This desire to be respected and for an individual to assert themselves through violence can become widespread among deprived areas. Young men may “attempt to ‘accomplish masculinity’ through crime”, or might try and “adopt a tough demeanor” and assault or rob people who show any disrespect towards them. Kelly Miller discussed the Atlanta riot in 1906 and argued that poor race relations and the way in which the media exaggerated crime in the city were key reasons for starting the riot, with many claims or rumours of assaults by black men on white women circulating around the city. Miller continues by stating that “the actions of a few Negroes resulted in the ‘abhorrence’ of 40,000 Negro Atlanta residents” and compares this with basing the reputation of the whole of London on the actions of Jack the Ripper. Miller’s view can show the way in which a negative stereotype can be placed upon a certain minority group and this idea has been argued as the starting point of the labelling theory.
On the other hand, the social learning theory focuses on the “positive relationships with deviant others” which could be “through association with or exposure to others” such as “delinquent friends” or in the media. For example, the portrayal of ethnic or racial groups in television shows or on news channels can enforce a certain stereotype upon certain groups. Chiricos and Eschholz (2002) found that the news portrayed black suspects and Hispanic suspects negatively compared to white suspects, “for three of four qualitative distinctions, black suspects were shown in a menacing context”. This can lead to the criminalisation of certain racial or ethnic groups.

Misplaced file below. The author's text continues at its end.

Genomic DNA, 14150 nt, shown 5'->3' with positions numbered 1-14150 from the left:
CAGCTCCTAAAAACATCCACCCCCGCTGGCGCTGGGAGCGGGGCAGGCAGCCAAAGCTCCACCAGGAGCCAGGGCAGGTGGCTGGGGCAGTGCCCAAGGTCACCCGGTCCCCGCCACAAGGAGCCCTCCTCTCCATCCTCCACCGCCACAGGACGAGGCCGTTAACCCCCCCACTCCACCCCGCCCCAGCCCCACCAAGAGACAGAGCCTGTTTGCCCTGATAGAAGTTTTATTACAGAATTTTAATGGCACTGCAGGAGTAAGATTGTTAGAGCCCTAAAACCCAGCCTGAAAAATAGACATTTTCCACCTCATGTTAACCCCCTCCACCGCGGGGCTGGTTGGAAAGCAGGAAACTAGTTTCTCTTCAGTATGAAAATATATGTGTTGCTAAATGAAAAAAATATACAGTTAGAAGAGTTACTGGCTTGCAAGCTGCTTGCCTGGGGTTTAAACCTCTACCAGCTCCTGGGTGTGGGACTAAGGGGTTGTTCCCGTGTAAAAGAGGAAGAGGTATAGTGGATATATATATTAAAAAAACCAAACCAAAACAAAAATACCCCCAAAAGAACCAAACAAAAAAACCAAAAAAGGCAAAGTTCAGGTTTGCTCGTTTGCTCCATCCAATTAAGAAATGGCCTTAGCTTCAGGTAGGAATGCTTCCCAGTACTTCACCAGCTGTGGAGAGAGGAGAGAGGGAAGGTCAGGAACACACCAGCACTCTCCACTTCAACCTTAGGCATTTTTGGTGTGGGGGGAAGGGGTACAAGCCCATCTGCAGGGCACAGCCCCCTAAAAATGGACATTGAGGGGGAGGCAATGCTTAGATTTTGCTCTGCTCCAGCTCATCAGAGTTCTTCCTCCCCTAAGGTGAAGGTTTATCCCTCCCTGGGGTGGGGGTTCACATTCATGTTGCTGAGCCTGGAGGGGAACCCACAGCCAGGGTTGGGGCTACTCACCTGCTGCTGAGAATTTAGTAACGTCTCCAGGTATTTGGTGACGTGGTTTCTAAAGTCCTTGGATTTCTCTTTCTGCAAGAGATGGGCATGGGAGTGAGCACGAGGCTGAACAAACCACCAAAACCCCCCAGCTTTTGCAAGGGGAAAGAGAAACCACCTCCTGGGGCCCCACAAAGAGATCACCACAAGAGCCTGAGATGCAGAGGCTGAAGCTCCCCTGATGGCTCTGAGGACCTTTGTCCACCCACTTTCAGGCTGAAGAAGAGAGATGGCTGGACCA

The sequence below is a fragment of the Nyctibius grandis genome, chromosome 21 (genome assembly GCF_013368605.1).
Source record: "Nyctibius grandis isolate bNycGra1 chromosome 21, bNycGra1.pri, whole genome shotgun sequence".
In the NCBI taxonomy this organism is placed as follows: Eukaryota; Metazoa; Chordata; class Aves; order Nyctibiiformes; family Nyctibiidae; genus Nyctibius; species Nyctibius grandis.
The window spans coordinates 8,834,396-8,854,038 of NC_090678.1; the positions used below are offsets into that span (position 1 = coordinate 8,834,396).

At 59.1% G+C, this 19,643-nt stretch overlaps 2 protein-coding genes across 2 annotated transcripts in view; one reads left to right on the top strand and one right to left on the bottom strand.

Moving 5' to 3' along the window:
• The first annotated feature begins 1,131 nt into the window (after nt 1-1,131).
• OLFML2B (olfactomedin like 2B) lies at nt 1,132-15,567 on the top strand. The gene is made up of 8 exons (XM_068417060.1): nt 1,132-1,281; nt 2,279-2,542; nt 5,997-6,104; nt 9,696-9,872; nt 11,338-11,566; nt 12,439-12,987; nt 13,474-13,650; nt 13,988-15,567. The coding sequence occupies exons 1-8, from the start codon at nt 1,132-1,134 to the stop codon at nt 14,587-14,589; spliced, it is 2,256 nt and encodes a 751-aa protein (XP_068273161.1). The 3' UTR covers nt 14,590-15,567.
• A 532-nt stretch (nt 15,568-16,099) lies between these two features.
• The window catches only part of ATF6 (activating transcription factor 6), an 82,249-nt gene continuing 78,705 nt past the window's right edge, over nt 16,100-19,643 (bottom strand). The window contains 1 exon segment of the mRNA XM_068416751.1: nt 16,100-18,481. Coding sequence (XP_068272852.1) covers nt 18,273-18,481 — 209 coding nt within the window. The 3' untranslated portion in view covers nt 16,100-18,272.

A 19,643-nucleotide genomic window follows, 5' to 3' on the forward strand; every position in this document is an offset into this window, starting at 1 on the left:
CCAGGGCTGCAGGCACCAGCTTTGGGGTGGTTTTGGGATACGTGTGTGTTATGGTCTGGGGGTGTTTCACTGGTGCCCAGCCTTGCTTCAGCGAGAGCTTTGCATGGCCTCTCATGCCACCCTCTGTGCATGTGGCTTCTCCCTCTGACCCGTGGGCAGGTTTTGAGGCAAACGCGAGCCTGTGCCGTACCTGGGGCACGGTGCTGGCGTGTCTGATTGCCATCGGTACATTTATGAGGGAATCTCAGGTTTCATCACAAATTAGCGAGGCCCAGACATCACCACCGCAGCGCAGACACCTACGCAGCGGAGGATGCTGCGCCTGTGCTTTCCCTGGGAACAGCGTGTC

In conclusion, it can be seen that race and ethnicity are linked to socioeconomic status as it is common to see relations between those in ethnic minority groups and those of a lower social stratification. This can be linked to different theories of crime such as the strain theory, where people of minority groups could potentially feel strain with the discrimination they experience, such as less opportunity with housing. This could lead to possible violence or acts of deviance from members of these groups. Also, the labelling theory can cause frustration as it shows negative stereotypes being used on whole racial and ethnic groups. The media’s use of these stereotypes and the way they portray people from certain groups can also add to the idea of certain ethnic or racial groups being more prone to crime. Therefore, there can be a variety of arguments for the idea that both socioeconomic status or social class and race and ethnicity are closely related.